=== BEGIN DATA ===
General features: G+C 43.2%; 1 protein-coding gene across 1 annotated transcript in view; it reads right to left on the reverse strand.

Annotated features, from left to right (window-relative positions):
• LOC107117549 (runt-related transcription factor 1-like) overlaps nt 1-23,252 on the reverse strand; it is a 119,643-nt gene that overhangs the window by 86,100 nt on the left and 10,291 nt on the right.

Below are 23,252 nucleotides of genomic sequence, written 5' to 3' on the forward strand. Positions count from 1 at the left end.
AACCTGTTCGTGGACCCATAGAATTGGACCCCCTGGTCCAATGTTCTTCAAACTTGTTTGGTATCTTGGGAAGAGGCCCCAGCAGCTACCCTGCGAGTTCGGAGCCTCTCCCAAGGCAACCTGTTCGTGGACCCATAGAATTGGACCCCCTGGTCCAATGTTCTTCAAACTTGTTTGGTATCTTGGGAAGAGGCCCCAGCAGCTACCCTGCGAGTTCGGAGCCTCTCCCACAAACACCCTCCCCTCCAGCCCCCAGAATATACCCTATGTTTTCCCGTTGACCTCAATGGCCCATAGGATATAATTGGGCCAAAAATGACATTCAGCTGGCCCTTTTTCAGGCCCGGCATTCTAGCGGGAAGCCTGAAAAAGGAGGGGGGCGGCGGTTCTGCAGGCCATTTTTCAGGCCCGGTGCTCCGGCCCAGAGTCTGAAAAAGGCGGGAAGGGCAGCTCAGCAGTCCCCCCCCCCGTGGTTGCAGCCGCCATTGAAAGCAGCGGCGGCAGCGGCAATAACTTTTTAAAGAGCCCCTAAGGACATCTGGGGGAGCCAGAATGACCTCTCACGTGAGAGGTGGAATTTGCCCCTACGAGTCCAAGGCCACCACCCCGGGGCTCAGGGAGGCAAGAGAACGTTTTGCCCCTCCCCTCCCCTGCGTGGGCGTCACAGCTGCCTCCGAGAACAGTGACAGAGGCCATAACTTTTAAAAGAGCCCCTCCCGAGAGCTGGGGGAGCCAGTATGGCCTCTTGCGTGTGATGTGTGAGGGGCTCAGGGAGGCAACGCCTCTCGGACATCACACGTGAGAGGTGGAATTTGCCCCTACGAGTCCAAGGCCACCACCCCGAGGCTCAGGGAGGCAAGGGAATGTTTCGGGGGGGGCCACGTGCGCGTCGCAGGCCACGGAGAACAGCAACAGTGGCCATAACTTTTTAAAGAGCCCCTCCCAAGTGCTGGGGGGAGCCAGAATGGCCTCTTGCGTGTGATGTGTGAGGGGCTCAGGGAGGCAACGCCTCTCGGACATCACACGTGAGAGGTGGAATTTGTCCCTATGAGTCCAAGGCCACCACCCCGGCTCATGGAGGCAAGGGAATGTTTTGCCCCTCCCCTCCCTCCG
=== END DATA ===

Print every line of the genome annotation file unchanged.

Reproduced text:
General features: G+C 43.2%; 1 protein-coding gene across 1 annotated transcript in view; it reads right to left on the reverse strand.

Annotated features, from left to right (window-relative positions):
• LOC107117549 (runt-related transcription factor 1-like) overlaps nt 1-23,252 on the reverse strand; it is a 119,643-nt gene that overhangs the window by 86,100 nt on the left and 10,291 nt on the right.

Below are 23,252 nucleotides of genomic sequence, written 5' to 3' on the forward strand. Positions count from 1 at the left end.
AACCTGTTCGTGGACCCATAGAATTGGACCCCCTGGTCCAATGTTCTTCAAACTTGTTTGGTATCTTGGGAAGAGGCCCCAGCAGCTACCCTGCGAGTTCGGAGCCTCTCCCAAGGCAACCTGTTCGTGGACCCATAGAATTGGACCCCCTGGTCCAATGTTCTTCAAACTTGTTTGGTATCTTGGGAAGAGGCCCCAGCAGCTACCCTGCGAGTTCGGAGCCTCTCCCACAAACACCCTCCCCTCCAGCCCCCAGAATATACCCTATGTTTTCCCGTTGACCTCAATGGCCCATAGGATATAATTGGGCCAAAAATGACATTCAGCTGGCCCTTTTTCAGGCCCGGCATTCTAGCGGGAAGCCTGAAAAAGGAGGGGGGCGGCGGTTCTGCAGGCCATTTTTCAGGCCCGGTGCTCCGGCCCAGAGTCTGAAAAAGGCGGGAAGGGCAGCTCAGCAGTCCCCCCCCCCGTGGTTGCAGCCGCCATTGAAAGCAGCGGCGGCAGCGGCAATAACTTTTTAAAGAGCCCCTAAGGACATCTGGGGGAGCCAGAATGACCTCTCACGTGAGAGGTGGAATTTGCCCCTACGAGTCCAAGGCCACCACCCCGGGGCTCAGGGAGGCAAGAGAACGTTTTGCCCCTCCCCTCCCCTGCGTGGGCGTCACAGCTGCCTCCGAGAACAGTGACAGAGGCCATAACTTTTAAAAGAGCCCCTCCCGAGAGCTGGGGGAGCCAGTATGGCCTCTTGCGTGTGATGTGTGAGGGGCTCAGGGAGGCAACGCCTCTCGGACATCACACGTGAGAGGTGGAATTTGCCCCTACGAGTCCAAGGCCACCACCCCGAGGCTCAGGGAGGCAAGGGAATGTTTCGGGGGGGGCCACGTGCGCGTCGCAGGCCACGGAGAACAGCAACAGTGGCCATAACTTTTTAAAGAGCCCCTCCCAAGTGCTGGGGGGAGCCAGAATGGCCTCTTGCGTGTGATGTGTGAGGGGCTCAGGGAGGCAACGCCTCTCGGACATCACACGTGAGAGGTGGAATTTGTCCCTATGAGTCCAAGGCCACCACCCCGGCTCATGGAGGCAAGGGAATGTTTTGCCCCTCCCCTCCCTCCG